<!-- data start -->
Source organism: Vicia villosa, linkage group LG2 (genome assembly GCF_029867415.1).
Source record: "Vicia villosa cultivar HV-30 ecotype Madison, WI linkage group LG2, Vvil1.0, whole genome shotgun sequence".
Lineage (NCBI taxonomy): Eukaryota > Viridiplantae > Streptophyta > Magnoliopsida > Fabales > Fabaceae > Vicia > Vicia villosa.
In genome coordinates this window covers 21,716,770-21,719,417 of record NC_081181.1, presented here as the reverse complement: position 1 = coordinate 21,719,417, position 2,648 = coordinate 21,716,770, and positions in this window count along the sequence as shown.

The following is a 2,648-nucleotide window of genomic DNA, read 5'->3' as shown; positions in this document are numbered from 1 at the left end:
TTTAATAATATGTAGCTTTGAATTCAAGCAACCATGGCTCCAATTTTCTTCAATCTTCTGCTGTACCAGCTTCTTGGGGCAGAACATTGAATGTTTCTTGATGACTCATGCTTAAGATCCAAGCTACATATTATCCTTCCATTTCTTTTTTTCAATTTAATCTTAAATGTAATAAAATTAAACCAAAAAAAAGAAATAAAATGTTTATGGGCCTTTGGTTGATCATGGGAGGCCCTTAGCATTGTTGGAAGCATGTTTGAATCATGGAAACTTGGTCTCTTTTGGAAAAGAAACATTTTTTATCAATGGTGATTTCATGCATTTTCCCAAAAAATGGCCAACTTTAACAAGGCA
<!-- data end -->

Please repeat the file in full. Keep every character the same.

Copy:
Source organism: Vicia villosa, linkage group LG2 (genome assembly GCF_029867415.1).
Source record: "Vicia villosa cultivar HV-30 ecotype Madison, WI linkage group LG2, Vvil1.0, whole genome shotgun sequence".
Lineage (NCBI taxonomy): Eukaryota > Viridiplantae > Streptophyta > Magnoliopsida > Fabales > Fabaceae > Vicia > Vicia villosa.
In genome coordinates this window covers 21,716,770-21,719,417 of record NC_081181.1, presented here as the reverse complement: position 1 = coordinate 21,719,417, position 2,648 = coordinate 21,716,770, and positions in this window count along the sequence as shown.

The following is a 2,648-nucleotide window of genomic DNA, read 5'->3' as shown; positions in this document are numbered from 1 at the left end:
TTTAATAATATGTAGCTTTGAATTCAAGCAACCATGGCTCCAATTTTCTTCAATCTTCTGCTGTACCAGCTTCTTGGGGCAGAACATTGAATGTTTCTTGATGACTCATGCTTAAGATCCAAGCTACATATTATCCTTCCATTTCTTTTTTTCAATTTAATCTTAAATGTAATAAAATTAAACCAAAAAAAAGAAATAAAATGTTTATGGGCCTTTGGTTGATCATGGGAGGCCCTTAGCATTGTTGGAAGCATGTTTGAATCATGGAAACTTGGTCTCTTTTGGAAAAGAAACATTTTTTATCAATGGTGATTTCATGCATTTTCCCAAAAAATGGCCAACTTTAACAAGGCA